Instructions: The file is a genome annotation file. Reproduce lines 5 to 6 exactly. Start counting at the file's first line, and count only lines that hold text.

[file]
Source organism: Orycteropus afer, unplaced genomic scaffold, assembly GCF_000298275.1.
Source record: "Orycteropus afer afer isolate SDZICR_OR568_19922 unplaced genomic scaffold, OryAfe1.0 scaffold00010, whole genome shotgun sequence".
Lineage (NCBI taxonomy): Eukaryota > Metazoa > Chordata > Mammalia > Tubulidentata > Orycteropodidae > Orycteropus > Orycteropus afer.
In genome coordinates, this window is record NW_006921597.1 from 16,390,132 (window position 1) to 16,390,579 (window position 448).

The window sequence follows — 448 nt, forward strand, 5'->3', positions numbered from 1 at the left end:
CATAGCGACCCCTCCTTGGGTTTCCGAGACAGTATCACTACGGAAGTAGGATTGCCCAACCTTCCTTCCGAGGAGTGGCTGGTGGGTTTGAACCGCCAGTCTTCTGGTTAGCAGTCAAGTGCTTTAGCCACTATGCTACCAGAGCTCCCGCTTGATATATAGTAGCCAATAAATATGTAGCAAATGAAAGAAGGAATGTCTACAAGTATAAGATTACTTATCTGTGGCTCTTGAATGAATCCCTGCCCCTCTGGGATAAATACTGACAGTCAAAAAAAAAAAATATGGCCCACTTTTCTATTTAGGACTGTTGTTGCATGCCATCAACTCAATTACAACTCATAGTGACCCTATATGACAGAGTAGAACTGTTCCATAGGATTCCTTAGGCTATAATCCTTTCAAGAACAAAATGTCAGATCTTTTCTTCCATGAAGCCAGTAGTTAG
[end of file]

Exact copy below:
The window sequence follows — 448 nt, forward strand, 5'->3', positions numbered from 1 at the left end:
CATAGCGACCCCTCCTTGGGTTTCCGAGACAGTATCACTACGGAAGTAGGATTGCCCAACCTTCCTTCCGAGGAGTGGCTGGTGGGTTTGAACCGCCAGTCTTCTGGTTAGCAGTCAAGTGCTTTAGCCACTATGCTACCAGAGCTCCCGCTTGATATATAGTAGCCAATAAATATGTAGCAAATGAAAGAAGGAATGTCTACAAGTATAAGATTACTTATCTGTGGCTCTTGAATGAATCCCTGCCCCTCTGGGATAAATACTGACAGTCAAAAAAAAAAAATATGGCCCACTTTTCTATTTAGGACTGTTGTTGCATGCCATCAACTCAATTACAACTCATAGTGACCCTATATGACAGAGTAGAACTGTTCCATAGGATTCCTTAGGCTATAATCCTTTCAAGAACAAAATGTCAGATCTTTTCTTCCATGAAGCCAGTAGTTAG